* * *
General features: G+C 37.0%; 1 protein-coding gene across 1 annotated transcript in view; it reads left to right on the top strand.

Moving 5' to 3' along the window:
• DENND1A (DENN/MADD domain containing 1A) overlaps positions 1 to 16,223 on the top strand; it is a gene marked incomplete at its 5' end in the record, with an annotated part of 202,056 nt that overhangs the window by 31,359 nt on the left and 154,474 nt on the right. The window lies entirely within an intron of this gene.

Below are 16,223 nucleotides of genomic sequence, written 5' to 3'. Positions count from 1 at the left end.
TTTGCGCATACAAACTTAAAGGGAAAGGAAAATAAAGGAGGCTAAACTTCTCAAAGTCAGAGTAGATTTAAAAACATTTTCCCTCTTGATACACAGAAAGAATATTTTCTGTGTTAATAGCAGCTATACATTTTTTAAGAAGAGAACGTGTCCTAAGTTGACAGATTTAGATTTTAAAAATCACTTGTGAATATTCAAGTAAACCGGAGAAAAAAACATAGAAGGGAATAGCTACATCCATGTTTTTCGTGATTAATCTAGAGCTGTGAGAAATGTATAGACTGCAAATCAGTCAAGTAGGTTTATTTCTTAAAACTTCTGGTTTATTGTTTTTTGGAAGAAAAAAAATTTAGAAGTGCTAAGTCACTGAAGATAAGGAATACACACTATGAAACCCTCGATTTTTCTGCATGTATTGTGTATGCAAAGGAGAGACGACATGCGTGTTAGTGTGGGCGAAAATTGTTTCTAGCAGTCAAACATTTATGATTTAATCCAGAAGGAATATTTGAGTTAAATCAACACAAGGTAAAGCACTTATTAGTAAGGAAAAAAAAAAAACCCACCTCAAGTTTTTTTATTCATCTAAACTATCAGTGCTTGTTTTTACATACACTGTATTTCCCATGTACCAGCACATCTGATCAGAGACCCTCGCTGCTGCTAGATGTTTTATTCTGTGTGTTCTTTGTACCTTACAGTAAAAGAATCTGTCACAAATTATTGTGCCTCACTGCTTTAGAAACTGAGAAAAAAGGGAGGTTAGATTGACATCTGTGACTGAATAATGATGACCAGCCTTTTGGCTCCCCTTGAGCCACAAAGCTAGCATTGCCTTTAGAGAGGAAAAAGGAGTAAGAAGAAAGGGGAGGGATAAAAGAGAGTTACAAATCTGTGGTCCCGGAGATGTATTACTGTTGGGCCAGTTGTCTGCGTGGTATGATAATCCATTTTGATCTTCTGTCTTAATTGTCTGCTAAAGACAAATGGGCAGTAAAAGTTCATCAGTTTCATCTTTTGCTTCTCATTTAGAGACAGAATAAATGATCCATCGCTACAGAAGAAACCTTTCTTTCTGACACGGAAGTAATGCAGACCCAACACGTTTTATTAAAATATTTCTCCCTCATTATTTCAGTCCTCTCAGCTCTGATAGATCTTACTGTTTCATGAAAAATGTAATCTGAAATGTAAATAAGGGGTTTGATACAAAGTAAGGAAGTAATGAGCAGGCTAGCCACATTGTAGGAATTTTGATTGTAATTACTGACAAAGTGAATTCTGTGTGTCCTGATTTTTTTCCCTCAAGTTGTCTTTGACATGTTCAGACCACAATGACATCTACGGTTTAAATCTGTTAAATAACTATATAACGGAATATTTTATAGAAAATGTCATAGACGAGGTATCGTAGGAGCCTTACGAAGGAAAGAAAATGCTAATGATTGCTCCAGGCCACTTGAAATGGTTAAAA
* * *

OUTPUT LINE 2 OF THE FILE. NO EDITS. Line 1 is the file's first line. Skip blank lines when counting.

Moving 5' to 3' along the window: